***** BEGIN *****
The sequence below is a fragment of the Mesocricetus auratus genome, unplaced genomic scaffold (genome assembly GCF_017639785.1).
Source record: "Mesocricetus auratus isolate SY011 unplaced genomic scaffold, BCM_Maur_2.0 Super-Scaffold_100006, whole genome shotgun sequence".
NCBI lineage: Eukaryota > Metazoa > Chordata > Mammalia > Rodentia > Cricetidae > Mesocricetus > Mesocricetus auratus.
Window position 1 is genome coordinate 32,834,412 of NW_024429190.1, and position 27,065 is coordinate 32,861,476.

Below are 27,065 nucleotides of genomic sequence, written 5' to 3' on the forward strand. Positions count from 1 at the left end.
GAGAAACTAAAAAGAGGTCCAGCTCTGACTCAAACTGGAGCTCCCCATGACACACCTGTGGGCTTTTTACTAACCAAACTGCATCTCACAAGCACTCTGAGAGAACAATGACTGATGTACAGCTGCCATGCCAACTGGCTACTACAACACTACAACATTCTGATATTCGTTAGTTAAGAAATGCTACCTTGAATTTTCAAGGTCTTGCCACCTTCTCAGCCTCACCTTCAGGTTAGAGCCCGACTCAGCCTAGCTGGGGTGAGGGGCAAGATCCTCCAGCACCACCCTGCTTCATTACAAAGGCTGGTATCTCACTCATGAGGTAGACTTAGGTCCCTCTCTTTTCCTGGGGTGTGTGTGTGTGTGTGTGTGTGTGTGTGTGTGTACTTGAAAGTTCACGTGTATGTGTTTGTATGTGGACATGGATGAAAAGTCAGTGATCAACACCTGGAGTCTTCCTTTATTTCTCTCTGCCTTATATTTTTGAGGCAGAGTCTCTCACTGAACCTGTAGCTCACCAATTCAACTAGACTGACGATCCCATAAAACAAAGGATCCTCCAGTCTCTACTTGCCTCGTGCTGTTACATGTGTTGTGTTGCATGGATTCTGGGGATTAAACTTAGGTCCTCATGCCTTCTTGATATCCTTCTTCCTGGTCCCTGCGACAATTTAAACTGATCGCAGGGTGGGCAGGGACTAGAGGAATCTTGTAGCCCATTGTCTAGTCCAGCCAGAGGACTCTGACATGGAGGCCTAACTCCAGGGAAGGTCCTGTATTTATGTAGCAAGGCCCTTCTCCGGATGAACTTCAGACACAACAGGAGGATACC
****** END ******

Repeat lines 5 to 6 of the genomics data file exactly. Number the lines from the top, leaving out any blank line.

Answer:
Below are 27,065 nucleotides of genomic sequence, written 5' to 3' on the forward strand. Positions count from 1 at the left end.
GAGAAACTAAAAAGAGGTCCAGCTCTGACTCAAACTGGAGCTCCCCATGACACACCTGTGGGCTTTTTACTAACCAAACTGCATCTCACAAGCACTCTGAGAGAACAATGACTGATGTACAGCTGCCATGCCAACTGGCTACTACAACACTACAACATTCTGATATTCGTTAGTTAAGAAATGCTACCTTGAATTTTCAAGGTCTTGCCACCTTCTCAGCCTCACCTTCAGGTTAGAGCCCGACTCAGCCTAGCTGGGGTGAGGGGCAAGATCCTCCAGCACCACCCTGCTTCATTACAAAGGCTGGTATCTCACTCATGAGGTAGACTTAGGTCCCTCTCTTTTCCTGGGGTGTGTGTGTGTGTGTGTGTGTGTGTGTGTGTGTACTTGAAAGTTCACGTGTATGTGTTTGTATGTGGACATGGATGAAAAGTCAGTGATCAACACCTGGAGTCTTCCTTTATTTCTCTCTGCCTTATATTTTTGAGGCAGAGTCTCTCACTGAACCTGTAGCTCACCAATTCAACTAGACTGACGATCCCATAAAACAAAGGATCCTCCAGTCTCTACTTGCCTCGTGCTGTTACATGTGTTGTGTTGCATGGATTCTGGGGATTAAACTTAGGTCCTCATGCCTTCTTGATATCCTTCTTCCTGGTCCCTGCGACAATTTAAACTGATCGCAGGGTGGGCAGGGACTAGAGGAATCTTGTAGCCCATTGTCTAGTCCAGCCAGAGGACTCTGACATGGAGGCCTAACTCCAGGGAAGGTCCTGTATTTATGTAGCAAGGCCCTTCTCCGGATGAACTTCAGACACAACAGGAGGATACC